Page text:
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I'm currently going through "An Introduction to Mechanics" by Kleppner and Kolenkow. On page 38 of the text, he glosses over the small-angle approximation of $sin(x)$ and $cos(x)$.

Specifically, he uses the Taylor series of $sin(x)$ and $cos(x)$ to show that $sin(x) \approx x$ and $cos(x) \approx 1 - \frac{1}{2}x^2$.

He ends this section by remarking that "These expressions, which are sometimes called the small angle approximations, are valid up to terms of order $x^3$, denoted by $O(x^3)$".

I don't understand what being valid up to terms of order $x^3$ means. Could someone please explain?

Thanks in advance.

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Generally speaking, if a polynomial approximation $p (x)$ is accurate to $O (x^n)$, then

$$f (x) = p (x) + \varepsilon (x)$$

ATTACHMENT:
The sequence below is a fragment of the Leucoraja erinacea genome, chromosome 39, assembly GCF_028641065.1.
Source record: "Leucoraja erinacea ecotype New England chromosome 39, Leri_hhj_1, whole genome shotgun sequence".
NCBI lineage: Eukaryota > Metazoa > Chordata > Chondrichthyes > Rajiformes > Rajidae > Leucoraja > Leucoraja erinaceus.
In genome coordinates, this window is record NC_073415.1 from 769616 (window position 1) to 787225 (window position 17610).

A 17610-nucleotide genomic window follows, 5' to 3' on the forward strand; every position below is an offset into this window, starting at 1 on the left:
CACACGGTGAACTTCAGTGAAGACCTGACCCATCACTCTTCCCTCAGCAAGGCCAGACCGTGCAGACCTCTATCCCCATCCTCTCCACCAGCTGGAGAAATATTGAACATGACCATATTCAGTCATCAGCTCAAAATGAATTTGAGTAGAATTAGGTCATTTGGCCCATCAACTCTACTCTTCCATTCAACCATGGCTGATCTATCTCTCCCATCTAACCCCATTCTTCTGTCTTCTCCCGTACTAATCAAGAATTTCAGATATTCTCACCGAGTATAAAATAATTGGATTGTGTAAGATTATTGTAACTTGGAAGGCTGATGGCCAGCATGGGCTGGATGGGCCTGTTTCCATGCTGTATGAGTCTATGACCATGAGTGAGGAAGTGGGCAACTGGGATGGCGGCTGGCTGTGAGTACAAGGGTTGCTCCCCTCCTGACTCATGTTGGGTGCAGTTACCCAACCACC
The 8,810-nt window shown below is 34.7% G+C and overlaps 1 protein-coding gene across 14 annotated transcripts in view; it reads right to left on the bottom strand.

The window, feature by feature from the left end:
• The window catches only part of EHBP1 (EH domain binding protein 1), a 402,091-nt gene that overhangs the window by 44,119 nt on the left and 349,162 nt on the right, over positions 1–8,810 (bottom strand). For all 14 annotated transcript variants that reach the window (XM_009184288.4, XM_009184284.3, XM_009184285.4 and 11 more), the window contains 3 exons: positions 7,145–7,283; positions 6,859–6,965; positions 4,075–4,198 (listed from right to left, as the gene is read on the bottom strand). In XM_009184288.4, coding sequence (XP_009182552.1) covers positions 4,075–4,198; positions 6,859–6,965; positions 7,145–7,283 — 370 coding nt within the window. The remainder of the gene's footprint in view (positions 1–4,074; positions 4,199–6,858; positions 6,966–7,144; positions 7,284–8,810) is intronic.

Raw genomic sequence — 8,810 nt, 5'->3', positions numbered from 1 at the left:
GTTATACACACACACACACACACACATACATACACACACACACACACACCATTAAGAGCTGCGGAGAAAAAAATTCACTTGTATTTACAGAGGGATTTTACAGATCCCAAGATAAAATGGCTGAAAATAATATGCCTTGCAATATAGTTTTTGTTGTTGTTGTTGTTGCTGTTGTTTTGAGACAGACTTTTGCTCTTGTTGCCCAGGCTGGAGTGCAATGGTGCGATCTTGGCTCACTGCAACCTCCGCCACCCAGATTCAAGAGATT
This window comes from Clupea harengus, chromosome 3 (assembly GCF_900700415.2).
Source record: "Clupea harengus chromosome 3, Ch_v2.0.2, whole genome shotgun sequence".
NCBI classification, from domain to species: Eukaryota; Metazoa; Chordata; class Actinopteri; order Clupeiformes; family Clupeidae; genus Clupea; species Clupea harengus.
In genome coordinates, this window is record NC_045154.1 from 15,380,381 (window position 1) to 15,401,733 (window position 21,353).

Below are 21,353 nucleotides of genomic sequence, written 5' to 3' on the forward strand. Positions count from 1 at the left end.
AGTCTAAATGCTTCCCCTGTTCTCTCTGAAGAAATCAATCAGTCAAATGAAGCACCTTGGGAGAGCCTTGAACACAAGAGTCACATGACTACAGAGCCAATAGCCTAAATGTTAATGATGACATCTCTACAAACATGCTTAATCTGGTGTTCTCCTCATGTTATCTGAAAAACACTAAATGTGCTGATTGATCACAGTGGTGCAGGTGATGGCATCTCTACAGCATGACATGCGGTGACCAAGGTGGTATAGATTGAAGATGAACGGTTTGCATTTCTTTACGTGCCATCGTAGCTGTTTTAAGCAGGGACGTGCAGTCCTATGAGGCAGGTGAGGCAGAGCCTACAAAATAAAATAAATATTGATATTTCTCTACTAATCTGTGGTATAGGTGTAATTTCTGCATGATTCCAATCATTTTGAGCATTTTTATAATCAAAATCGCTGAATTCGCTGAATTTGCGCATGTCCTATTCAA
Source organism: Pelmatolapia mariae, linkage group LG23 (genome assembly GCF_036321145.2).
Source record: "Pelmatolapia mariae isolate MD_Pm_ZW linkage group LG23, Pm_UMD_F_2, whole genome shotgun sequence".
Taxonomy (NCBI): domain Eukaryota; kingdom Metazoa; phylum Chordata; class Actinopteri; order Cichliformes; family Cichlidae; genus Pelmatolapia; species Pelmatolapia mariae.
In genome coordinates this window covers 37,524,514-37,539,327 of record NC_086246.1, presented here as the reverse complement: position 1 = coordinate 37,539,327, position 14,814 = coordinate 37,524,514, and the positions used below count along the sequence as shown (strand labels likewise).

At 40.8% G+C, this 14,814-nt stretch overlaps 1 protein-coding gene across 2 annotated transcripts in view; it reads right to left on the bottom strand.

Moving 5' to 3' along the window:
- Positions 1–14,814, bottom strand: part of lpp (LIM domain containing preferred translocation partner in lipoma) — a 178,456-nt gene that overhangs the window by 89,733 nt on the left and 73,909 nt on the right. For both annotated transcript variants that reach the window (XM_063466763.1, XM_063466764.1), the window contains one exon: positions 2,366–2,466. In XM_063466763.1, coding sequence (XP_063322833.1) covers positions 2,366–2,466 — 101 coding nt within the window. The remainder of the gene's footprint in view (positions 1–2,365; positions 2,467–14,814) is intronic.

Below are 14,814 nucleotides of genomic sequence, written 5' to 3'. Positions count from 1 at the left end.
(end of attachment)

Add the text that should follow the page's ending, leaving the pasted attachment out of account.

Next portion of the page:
where $\varepsilon (x)$ approaches $0$ more rapidly than $x^n$; i.e., $\lim_{x \to 0} \frac{\varepsilon (x)}{x^n} = 0$.

For example, in the "small-angle" linear approximation for $f (x) = \sin (x)$, we have $p (x) = x$. Using Taylor expansion, we have an explicit expression for $\varepsilon (x)$, which is

$$\varepsilon (x) = -\frac{1}{3!} x^3 + \frac{1}{5!} x^5 - \dots$$

The linear approximation $p$ is accurate to $O (x^2)$, because

$$\lim_{x \to 0} \frac{\varepsilon (x)}{x^2} = \lim_{x \to 0} -\frac{1}{3!} x + \frac{1}{5!} x^3 - \dots = 0$$

But $p$ is not accurate to $O (x^3)$, since

$$\lim_{x \to 0} \frac{\varepsilon (x)}{x^3} = -\frac{1}{6} \ne 0$$

In a similar fashion, the quadratic-accurate polynomial approximation to $f (x) = \cos x$ is $p (x) = 1 - \frac{1}{2} x^2$. It turns out that this approximation is accurate to $O (x^3)$, since

$$\lim_{x \to 0} \frac{\varepsilon (x)}{x^3} = \lim_{x \to 0} \frac{\frac{1}{4!} x^4 - \frac{1}{6!} x^6 + \dots}{x^3} = \lim_{x \to 0} \frac{1}{4!} x - \frac{1}{6!} x^3 + \dots = 0$$

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